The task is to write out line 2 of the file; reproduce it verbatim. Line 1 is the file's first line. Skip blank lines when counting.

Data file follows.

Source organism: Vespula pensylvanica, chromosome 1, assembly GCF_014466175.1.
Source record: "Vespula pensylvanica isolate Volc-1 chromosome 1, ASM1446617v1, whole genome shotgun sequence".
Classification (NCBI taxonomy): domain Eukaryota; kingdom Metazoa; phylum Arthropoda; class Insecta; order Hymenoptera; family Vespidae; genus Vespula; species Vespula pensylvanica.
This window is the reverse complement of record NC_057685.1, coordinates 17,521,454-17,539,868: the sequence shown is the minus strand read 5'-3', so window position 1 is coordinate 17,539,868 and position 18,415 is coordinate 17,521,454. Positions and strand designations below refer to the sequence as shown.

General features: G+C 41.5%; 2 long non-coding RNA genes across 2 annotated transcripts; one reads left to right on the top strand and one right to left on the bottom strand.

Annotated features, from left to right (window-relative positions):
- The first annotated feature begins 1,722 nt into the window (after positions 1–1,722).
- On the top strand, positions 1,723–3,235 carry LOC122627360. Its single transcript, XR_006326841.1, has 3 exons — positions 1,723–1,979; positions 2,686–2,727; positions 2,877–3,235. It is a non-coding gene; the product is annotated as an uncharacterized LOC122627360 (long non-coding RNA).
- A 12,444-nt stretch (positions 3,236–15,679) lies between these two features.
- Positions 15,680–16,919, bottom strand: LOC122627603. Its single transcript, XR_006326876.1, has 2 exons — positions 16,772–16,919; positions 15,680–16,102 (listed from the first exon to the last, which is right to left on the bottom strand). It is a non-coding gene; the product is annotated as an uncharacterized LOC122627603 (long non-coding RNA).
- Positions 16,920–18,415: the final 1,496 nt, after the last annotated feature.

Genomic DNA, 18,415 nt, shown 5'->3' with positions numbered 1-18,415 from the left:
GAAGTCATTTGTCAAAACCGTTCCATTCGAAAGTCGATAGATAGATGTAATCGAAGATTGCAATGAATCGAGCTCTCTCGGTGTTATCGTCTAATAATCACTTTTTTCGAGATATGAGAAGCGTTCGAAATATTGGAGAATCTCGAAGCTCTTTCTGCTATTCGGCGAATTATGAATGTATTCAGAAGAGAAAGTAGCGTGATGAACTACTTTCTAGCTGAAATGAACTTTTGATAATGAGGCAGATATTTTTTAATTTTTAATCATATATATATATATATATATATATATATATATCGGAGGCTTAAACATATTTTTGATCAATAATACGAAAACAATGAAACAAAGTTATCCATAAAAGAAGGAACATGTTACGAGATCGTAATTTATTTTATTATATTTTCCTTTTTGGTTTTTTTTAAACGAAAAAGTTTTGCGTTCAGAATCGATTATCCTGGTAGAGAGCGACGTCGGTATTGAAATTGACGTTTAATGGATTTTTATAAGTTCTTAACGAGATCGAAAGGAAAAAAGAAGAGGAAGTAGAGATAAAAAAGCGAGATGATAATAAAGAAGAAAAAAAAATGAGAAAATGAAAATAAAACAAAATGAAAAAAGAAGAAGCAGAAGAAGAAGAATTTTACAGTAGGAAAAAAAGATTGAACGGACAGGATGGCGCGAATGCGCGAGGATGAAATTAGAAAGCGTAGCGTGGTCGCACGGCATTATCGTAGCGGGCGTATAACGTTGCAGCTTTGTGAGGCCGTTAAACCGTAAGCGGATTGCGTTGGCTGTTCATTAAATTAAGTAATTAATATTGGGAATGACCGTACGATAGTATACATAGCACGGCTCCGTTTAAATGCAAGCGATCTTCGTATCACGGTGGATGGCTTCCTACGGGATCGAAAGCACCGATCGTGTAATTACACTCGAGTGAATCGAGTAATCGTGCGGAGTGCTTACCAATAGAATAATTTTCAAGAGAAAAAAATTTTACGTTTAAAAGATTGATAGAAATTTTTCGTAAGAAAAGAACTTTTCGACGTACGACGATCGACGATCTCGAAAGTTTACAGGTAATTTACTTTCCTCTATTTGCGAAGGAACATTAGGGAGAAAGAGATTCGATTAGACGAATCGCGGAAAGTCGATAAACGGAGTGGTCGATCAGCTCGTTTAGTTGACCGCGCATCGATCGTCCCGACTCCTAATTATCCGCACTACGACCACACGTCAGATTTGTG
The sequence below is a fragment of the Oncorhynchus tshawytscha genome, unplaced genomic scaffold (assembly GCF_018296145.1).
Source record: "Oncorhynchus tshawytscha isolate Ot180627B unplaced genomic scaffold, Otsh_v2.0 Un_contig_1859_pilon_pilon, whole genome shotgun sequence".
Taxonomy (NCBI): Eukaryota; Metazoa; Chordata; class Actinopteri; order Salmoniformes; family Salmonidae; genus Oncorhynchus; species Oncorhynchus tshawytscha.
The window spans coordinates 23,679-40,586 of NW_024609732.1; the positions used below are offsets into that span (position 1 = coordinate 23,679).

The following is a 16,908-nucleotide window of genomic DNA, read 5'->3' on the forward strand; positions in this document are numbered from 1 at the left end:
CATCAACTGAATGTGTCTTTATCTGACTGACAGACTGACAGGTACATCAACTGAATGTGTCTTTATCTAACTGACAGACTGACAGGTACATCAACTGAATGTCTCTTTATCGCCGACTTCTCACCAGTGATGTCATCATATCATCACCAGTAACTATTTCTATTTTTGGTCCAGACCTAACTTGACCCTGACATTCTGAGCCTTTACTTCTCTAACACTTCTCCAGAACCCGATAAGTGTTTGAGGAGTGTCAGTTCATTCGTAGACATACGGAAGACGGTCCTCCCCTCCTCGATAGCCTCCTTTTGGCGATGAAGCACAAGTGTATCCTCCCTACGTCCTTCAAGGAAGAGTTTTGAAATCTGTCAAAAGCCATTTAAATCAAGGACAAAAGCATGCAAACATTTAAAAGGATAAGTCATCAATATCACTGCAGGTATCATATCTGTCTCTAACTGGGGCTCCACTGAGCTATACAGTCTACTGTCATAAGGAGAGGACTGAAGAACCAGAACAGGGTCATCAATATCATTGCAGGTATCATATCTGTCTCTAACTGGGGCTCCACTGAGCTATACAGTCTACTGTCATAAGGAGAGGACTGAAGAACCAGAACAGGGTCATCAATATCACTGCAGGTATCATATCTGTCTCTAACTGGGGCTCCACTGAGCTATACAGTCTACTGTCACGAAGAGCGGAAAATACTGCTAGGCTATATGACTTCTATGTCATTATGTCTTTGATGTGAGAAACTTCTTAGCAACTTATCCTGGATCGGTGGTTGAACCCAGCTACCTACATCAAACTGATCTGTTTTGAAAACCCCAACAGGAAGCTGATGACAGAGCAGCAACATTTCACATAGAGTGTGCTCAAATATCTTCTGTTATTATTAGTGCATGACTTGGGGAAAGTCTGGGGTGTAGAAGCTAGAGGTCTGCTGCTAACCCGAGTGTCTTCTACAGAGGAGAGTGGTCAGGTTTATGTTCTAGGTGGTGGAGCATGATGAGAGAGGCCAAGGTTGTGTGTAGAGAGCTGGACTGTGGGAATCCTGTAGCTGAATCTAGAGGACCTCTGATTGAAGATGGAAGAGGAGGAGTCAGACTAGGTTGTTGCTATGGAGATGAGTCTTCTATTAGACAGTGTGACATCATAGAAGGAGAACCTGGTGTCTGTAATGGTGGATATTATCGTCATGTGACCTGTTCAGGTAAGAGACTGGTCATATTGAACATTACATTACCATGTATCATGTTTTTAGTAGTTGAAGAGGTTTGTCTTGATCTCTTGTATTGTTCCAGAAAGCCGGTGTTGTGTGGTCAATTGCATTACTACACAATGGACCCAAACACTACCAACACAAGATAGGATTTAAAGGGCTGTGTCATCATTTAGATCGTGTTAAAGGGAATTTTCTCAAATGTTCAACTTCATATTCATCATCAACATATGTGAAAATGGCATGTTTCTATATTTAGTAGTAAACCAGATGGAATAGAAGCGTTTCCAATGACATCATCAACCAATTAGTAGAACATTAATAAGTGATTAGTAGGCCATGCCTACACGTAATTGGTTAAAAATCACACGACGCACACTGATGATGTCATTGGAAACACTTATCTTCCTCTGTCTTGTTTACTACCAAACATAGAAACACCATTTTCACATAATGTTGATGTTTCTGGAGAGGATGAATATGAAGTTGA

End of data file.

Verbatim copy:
Source record: "Vespula pensylvanica isolate Volc-1 chromosome 1, ASM1446617v1, whole genome shotgun sequence".